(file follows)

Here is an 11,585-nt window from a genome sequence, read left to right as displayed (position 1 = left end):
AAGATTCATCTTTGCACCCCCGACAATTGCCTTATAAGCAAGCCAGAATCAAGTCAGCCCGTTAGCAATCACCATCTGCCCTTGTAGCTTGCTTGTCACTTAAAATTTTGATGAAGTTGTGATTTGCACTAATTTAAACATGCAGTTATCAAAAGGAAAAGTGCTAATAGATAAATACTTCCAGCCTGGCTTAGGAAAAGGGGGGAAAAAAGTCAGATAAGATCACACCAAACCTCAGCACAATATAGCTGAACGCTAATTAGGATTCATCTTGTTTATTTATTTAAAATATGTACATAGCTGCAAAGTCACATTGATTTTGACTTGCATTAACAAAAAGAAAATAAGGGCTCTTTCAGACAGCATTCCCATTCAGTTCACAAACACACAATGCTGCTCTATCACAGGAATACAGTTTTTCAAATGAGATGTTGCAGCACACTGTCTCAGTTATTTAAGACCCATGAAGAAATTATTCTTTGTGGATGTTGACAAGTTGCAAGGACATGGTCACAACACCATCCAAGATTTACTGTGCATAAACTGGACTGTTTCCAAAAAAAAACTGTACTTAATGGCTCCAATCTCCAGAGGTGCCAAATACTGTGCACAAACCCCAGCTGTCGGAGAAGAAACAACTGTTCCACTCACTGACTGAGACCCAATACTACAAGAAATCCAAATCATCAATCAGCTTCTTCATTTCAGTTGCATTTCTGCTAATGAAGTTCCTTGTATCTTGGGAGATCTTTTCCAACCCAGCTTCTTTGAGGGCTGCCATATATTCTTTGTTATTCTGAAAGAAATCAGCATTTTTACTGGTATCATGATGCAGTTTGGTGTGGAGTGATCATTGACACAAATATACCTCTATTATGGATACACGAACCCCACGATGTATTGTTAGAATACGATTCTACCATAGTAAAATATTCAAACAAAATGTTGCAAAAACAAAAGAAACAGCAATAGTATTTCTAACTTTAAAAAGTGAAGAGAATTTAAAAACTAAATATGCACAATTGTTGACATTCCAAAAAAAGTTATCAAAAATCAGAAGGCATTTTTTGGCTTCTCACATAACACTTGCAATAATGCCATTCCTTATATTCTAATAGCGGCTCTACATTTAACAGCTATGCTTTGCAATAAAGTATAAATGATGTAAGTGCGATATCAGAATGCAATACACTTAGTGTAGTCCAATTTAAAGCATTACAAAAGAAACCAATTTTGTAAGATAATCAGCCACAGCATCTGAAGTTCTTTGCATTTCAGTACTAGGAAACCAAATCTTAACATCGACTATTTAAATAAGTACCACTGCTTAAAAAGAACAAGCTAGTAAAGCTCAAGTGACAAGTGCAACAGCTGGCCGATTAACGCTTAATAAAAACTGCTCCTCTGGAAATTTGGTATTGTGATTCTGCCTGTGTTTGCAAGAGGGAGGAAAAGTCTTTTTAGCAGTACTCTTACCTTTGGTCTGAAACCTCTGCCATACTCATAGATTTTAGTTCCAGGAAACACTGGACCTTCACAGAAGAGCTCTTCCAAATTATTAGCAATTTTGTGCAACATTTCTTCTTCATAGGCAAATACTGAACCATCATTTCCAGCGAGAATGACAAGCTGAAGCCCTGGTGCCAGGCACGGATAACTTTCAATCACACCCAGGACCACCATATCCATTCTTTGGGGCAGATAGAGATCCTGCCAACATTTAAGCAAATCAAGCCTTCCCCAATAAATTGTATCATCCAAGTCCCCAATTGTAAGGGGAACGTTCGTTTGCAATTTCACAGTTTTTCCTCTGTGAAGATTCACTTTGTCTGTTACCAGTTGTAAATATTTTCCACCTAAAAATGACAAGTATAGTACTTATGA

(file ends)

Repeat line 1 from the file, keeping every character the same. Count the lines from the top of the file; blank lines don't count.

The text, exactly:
Here is an 11,585-nt window from a genome sequence, read left to right as displayed (position 1 = left end):